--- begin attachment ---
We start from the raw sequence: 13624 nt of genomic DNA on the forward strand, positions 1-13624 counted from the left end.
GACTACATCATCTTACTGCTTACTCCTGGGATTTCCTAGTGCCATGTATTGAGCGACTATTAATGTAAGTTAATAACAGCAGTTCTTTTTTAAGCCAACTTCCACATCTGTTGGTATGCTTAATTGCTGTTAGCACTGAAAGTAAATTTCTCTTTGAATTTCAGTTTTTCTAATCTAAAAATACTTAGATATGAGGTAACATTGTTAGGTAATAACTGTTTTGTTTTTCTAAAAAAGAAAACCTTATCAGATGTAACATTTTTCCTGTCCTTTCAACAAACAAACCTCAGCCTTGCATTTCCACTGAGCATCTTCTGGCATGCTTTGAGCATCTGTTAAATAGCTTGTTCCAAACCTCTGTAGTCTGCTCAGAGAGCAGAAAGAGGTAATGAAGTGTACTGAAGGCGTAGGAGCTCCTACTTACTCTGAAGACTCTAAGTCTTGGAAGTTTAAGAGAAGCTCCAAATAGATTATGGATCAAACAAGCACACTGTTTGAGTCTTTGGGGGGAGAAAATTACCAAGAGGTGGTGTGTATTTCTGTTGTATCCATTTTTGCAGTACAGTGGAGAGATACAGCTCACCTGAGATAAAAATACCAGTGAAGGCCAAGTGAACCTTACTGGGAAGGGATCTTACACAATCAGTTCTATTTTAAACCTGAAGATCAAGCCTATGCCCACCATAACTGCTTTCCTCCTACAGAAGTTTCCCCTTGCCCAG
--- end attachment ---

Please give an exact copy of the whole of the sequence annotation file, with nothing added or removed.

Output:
We start from the raw sequence: 13624 nt of genomic DNA on the forward strand, positions 1-13624 counted from the left end.
GACTACATCATCTTACTGCTTACTCCTGGGATTTCCTAGTGCCATGTATTGAGCGACTATTAATGTAAGTTAATAACAGCAGTTCTTTTTTAAGCCAACTTCCACATCTGTTGGTATGCTTAATTGCTGTTAGCACTGAAAGTAAATTTCTCTTTGAATTTCAGTTTTTCTAATCTAAAAATACTTAGATATGAGGTAACATTGTTAGGTAATAACTGTTTTGTTTTTCTAAAAAAGAAAACCTTATCAGATGTAACATTTTTCCTGTCCTTTCAACAAACAAACCTCAGCCTTGCATTTCCACTGAGCATCTTCTGGCATGCTTTGAGCATCTGTTAAATAGCTTGTTCCAAACCTCTGTAGTCTGCTCAGAGAGCAGAAAGAGGTAATGAAGTGTACTGAAGGCGTAGGAGCTCCTACTTACTCTGAAGACTCTAAGTCTTGGAAGTTTAAGAGAAGCTCCAAATAGATTATGGATCAAACAAGCACACTGTTTGAGTCTTTGGGGGGAGAAAATTACCAAGAGGTGGTGTGTATTTCTGTTGTATCCATTTTTGCAGTACAGTGGAGAGATACAGCTCACCTGAGATAAAAATACCAGTGAAGGCCAAGTGAACCTTACTGGGAAGGGATCTTACACAATCAGTTCTATTTTAAACCTGAAGATCAAGCCTATGCCCACCATAACTGCTTTCCTCCTACAGAAGTTTCCCCTTGCCCAG